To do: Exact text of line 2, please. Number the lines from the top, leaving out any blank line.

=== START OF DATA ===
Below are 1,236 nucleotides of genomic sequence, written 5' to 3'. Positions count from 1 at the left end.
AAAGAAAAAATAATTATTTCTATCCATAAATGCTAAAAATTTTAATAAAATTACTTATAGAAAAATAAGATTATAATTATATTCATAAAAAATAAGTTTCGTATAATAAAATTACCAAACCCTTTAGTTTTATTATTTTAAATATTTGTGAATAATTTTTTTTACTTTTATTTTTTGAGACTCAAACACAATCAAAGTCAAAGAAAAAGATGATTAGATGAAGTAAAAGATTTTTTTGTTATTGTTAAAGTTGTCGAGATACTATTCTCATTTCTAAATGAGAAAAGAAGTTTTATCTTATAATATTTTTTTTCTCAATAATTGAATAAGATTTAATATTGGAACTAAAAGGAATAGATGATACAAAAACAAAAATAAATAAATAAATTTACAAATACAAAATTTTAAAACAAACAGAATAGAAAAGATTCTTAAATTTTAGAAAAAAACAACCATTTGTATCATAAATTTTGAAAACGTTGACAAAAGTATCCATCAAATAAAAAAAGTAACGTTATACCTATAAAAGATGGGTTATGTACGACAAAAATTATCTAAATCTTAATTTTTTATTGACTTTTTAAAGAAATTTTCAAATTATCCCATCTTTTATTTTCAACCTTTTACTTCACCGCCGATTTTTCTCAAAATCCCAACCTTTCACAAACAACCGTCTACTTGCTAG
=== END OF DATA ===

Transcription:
AAAGAAAAAATAATTATTTCTATCCATAAATGCTAAAAATTTTAATAAAATTACTTATAGAAAAATAAGATTATAATTATATTCATAAAAAATAAGTTTCGTATAATAAAATTACCAAACCCTTTAGTTTTATTATTTTAAATATTTGTGAATAATTTTTTTTACTTTTATTTTTTGAGACTCAAACACAATCAAAGTCAAAGAAAAAGATGATTAGATGAAGTAAAAGATTTTTTTGTTATTGTTAAAGTTGTCGAGATACTATTCTCATTTCTAAATGAGAAAAGAAGTTTTATCTTATAATATTTTTTTTCTCAATAATTGAATAAGATTTAATATTGGAACTAAAAGGAATAGATGATACAAAAACAAAAATAAATAAATAAATTTACAAATACAAAATTTTAAAACAAACAGAATAGAAAAGATTCTTAAATTTTAGAAAAAAACAACCATTTGTATCATAAATTTTGAAAACGTTGACAAAAGTATCCATCAAATAAAAAAAGTAACGTTATACCTATAAAAGATGGGTTATGTACGACAAAAATTATCTAAATCTTAATTTTTTATTGACTTTTTAAAGAAATTTTCAAATTATCCCATCTTTTATTTTCAACCTTTTACTTCACCGCCGATTTTTCTCAAAATCCCAACCTTTCACAAACAACCGTCTACTTGCTAG